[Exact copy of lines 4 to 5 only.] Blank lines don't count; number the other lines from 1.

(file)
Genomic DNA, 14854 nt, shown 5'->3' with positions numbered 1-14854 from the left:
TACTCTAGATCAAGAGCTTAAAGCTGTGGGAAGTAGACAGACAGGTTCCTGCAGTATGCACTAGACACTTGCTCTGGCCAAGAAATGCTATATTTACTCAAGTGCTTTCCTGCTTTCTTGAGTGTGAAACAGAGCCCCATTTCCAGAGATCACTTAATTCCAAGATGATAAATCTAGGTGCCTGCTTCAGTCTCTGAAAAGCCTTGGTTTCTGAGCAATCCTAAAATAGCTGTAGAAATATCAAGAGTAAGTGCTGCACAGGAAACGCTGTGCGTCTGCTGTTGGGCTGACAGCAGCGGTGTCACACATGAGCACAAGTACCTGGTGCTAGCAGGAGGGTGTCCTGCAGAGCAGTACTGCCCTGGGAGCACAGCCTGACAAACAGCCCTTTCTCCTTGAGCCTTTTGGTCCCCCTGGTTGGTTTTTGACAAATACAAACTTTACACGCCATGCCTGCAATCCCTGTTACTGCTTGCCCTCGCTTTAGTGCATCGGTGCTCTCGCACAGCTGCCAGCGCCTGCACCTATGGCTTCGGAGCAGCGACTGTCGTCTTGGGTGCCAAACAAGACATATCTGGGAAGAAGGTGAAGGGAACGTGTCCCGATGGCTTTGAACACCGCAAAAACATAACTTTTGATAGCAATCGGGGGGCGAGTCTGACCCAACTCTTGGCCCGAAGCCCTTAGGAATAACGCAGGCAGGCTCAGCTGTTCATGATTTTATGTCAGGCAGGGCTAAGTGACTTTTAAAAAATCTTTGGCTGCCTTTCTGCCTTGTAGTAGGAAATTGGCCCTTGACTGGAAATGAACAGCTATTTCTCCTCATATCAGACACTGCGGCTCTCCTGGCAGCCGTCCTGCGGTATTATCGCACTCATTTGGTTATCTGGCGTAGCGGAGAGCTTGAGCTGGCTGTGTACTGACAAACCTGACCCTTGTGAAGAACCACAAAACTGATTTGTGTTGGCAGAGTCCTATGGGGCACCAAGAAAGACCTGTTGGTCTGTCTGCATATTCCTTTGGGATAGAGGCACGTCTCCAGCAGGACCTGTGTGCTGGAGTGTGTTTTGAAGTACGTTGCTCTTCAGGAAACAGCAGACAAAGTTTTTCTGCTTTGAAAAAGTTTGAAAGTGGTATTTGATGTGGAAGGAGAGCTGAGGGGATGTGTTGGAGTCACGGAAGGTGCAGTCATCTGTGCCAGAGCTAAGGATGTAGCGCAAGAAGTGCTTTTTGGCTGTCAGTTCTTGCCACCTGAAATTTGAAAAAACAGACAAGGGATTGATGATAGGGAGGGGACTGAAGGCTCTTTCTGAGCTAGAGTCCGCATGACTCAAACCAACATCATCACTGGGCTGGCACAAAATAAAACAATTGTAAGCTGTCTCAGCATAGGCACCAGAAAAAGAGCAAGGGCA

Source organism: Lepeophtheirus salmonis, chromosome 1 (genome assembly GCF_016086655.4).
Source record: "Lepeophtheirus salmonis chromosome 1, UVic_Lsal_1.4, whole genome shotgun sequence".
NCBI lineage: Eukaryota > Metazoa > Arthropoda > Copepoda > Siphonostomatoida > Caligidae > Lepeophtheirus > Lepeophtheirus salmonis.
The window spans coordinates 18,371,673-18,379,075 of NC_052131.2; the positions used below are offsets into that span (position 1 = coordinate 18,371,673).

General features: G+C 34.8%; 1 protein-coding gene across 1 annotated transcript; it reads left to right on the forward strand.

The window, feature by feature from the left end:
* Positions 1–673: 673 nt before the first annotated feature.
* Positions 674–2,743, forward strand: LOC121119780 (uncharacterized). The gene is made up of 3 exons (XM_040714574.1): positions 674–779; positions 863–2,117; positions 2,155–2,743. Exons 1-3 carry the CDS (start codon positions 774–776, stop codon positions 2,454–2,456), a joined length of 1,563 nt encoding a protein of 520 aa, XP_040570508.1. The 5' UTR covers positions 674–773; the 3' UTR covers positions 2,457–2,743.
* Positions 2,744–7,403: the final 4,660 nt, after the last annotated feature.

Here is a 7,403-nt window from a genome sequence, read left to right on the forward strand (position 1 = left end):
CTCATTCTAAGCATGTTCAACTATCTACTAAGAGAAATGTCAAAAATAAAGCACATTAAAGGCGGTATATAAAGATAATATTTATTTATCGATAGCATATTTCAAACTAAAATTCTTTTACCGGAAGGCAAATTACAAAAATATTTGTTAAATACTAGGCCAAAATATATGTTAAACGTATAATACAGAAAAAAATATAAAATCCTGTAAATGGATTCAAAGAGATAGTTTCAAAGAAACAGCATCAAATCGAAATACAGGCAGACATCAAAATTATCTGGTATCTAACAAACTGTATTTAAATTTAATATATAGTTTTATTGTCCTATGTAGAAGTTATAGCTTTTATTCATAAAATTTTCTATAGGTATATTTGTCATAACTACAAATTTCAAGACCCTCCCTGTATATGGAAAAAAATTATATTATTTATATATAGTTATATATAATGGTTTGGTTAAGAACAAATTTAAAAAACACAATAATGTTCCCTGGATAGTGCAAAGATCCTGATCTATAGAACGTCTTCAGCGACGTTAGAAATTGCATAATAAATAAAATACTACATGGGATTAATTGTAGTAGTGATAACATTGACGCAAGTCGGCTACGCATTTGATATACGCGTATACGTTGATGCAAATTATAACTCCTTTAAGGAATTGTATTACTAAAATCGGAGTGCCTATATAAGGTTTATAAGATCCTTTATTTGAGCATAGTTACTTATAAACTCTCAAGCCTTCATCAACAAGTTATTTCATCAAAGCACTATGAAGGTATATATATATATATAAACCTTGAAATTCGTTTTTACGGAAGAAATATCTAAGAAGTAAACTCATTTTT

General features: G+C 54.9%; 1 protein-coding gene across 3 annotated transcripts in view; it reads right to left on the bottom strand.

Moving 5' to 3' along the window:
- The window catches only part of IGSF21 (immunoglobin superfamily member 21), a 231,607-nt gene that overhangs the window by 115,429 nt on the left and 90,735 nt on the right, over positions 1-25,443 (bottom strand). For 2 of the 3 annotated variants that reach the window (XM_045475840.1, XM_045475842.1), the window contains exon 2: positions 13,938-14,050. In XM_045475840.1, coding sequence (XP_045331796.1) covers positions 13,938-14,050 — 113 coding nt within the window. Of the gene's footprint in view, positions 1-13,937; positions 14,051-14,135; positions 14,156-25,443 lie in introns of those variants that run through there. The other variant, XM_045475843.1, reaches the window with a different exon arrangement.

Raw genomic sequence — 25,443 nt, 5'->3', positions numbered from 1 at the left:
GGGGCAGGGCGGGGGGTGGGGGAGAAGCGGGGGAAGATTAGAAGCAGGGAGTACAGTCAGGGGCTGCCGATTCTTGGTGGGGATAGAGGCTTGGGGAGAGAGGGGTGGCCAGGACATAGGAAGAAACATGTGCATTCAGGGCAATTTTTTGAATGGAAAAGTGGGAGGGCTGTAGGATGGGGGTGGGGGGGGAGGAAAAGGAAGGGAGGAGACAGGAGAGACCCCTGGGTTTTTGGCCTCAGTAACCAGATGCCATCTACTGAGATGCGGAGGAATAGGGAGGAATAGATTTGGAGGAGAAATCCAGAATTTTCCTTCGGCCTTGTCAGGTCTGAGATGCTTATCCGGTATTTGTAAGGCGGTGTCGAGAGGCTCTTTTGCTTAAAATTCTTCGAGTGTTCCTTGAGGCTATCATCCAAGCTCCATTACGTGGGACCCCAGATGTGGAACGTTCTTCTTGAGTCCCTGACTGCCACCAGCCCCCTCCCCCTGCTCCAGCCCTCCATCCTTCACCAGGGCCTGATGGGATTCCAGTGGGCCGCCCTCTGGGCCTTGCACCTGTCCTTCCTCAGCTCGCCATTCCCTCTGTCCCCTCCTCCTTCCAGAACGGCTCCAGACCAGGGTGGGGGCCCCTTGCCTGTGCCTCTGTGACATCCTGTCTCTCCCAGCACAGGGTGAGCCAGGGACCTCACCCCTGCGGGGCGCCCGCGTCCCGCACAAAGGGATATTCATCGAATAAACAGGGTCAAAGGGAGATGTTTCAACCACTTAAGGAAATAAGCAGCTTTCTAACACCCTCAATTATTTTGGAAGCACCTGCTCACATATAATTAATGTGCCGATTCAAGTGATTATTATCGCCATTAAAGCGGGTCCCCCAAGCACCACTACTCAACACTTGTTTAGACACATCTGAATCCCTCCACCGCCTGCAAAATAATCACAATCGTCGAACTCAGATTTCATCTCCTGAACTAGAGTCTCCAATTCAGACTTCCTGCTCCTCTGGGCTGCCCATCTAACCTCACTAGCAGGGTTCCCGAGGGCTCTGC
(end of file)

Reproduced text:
Source record: "Lepeophtheirus salmonis chromosome 1, UVic_Lsal_1.4, whole genome shotgun sequence".
NCBI lineage: Eukaryota > Metazoa > Arthropoda > Copepoda > Siphonostomatoida > Caligidae > Lepeophtheirus > Lepeophtheirus salmonis.